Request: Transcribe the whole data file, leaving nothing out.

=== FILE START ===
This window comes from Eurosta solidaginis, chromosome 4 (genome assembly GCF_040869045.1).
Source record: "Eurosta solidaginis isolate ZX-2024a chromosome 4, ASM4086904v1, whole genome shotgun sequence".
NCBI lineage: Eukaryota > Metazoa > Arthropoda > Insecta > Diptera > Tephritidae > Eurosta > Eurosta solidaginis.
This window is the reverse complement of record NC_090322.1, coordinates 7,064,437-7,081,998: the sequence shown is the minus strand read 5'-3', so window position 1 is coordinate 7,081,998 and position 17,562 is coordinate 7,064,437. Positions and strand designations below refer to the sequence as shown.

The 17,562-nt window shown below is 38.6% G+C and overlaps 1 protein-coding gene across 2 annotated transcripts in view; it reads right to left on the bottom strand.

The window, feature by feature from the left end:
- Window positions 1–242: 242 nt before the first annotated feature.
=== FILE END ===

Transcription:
This window comes from Eurosta solidaginis, chromosome 4 (genome assembly GCF_040869045.1).
Source record: "Eurosta solidaginis isolate ZX-2024a chromosome 4, ASM4086904v1, whole genome shotgun sequence".
NCBI lineage: Eukaryota > Metazoa > Arthropoda > Insecta > Diptera > Tephritidae > Eurosta > Eurosta solidaginis.
This window is the reverse complement of record NC_090322.1, coordinates 7,064,437-7,081,998: the sequence shown is the minus strand read 5'-3', so window position 1 is coordinate 7,081,998 and position 17,562 is coordinate 7,064,437. Positions and strand designations below refer to the sequence as shown.

The 17,562-nt window shown below is 38.6% G+C and overlaps 1 protein-coding gene across 2 annotated transcripts in view; it reads right to left on the bottom strand.

The window, feature by feature from the left end:
- Window positions 1–242: 242 nt before the first annotated feature.